Supporting Black-Led Movements: An Alternative to Inequitable Funding

Photo: Leaders Igniting Transformation, a grantee our Jean Hardisty Initiative has been funding since 2019

Dr. Jean Hardisty was a writer, scholar, public speaker, activist, and member of WDN for 21 years. Self-described as a “baby boomer who grew up in a genteel, white, upper-middle-class Southern family, went to the right boarding school, and attended the right cotillions,” Jean radically departed from her conservative roots and dedicated herself to fighting for economic equality and civil rights. She believed that the people who are most marginalized must be empowered and that it was important to fund movement building at the grassroots level. After joining WDN in 1994, she helped shape our network’s funding principles. We named our Jean Hardisty Initiative in her honor following her passing in 2015.

Supporting the Leadership of Black Women

Since its founding, the Jean Hardisty Initiative (JHI) has fueled progressive change by supporting the leadership of Black women and BIPOC communities working to dismantle racist and oppressive systems. In 2022, 100% of Hardisty’s grantees were BIPOC-led, and all but one were women or nonbinary-led. Our average grant size for our twelve 2022 grantees was $95,833 and 70% of them have been our partners for three or more years.

Inequitable Funding

However, equitably resourcing Black women and BIPOC movements is too often the exception rather than the rule within philanthropy. In 2020, the Ms. Foundation sparked shock when their study Pocket Change: How Women and Girls of Color Do More with Less revealed that Black women and girls received just .02% of all foundation funding in the U.S. They also found that the median size of grants benefitting Black women and girls was $18,000, compared to a median of $35,000 across all organizations. These disparities are baked into the funding principles of traditional philanthropy. Often grantmakers rubber-stamp Black feminist organizations as “too risky” because they are newer or smaller than legacy nonprofits. Instead of seeing the intersectional nature of Black feminist organizing as necessary, emergent, and innovative, institutional philanthropy labels it as “confusing”. On many occasions, Black feminist organizations aren’t able to apply for funding in the first place, locked out because they don’t have access to funders’ social and professional networks.

Black History Month: Black Resistance

“Black feminists are dreaming and delivering the solutions we need. History shows us time and time again: When Black feminists win, democracy wins. When Black feminists win, climate justice wins. When Black feminists win, inequality loses, and justice becomes closer to our reach.” – Black Feminist Fund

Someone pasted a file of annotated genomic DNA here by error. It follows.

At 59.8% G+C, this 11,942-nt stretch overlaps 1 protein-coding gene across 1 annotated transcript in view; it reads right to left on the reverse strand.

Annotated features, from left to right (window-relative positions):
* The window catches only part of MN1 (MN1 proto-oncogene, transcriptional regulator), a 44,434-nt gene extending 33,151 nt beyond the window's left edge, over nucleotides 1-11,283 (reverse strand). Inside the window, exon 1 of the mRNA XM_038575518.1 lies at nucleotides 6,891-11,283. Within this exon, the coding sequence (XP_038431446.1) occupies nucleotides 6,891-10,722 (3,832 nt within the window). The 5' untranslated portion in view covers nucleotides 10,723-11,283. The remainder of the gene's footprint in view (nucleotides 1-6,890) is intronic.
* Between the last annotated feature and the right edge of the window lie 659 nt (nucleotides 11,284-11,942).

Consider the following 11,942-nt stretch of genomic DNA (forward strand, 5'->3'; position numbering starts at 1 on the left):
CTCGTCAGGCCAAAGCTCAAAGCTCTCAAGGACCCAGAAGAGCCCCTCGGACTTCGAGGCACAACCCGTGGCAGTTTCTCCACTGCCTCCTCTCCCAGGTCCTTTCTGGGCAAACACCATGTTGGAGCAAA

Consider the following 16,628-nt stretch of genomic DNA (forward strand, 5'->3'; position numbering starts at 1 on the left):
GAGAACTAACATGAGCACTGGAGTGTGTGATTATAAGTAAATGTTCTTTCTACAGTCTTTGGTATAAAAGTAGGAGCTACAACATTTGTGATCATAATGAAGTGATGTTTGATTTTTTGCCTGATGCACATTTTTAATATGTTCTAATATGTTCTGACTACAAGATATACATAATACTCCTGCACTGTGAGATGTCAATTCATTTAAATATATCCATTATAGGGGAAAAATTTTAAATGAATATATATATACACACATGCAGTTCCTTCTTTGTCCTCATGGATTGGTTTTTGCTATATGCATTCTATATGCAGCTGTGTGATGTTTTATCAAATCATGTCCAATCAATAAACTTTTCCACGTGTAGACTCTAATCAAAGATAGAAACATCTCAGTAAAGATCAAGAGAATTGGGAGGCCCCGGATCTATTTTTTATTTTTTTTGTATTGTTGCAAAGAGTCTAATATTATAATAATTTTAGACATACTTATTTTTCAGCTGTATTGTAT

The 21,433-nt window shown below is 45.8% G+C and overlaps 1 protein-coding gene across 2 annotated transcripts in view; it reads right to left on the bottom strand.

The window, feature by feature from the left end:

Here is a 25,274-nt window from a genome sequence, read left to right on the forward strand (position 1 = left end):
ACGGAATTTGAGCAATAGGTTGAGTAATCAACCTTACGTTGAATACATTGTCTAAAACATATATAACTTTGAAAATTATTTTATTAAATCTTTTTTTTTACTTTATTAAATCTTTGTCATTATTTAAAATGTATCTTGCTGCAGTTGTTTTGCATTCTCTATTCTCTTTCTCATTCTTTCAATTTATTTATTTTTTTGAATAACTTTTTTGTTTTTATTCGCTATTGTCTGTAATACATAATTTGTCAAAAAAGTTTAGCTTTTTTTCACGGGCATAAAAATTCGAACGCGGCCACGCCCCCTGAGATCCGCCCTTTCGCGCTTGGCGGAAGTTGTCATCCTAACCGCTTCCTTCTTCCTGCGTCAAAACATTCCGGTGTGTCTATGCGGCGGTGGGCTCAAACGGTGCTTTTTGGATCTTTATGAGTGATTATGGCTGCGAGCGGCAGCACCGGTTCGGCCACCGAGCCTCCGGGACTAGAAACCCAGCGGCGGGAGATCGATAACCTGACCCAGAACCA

The story of Black feminist movement in philanthropy embodies the theme of this year’s Black History Month: Black Resistance. Black women and nonbinary people are driving change at every intersection of injustice. They are pushing the institution of philanthropy to fund them equitably and they are making headway. Just this month, eleven major funders signed on to a letter calling for philanthropy to distribute more resources to Black feminist movement. However, there is still a long road ahead. While mainstream philanthropy may be moving towards greater support of Black women and nonbinary people, it is still underfunding them. And a recent report from the Center for Effective Philanthropy showed concerning trends in philanthropy’s resourcing of Asian American, Pacific Islander, and Native nonprofit leaders and communities. 

Looking Forward to 2023

As JHI prepares for our first grantmaking cycle of the year, we are inspired by the smart, strategic thinking of the groups we fund, and we know that there are ways we can grow to be even deeper and more equitable supporters of their work. We ground ourselves in the roots of our strong commitment to Black women leaders and BIPOC movements, and we ask ourselves the question, how do we continue to move forward as progressive philanthropists?

Learn more

  • Take a look at the Decolonizing Wealth Project to learn more about some of the funding principles we’re exploring.
  • See a list of all of JHI’s 2022 grantees.
  • If you’re a member of WDN, watch JHI’s January meeting for more on the history of the initiative and our priorities looking forward.

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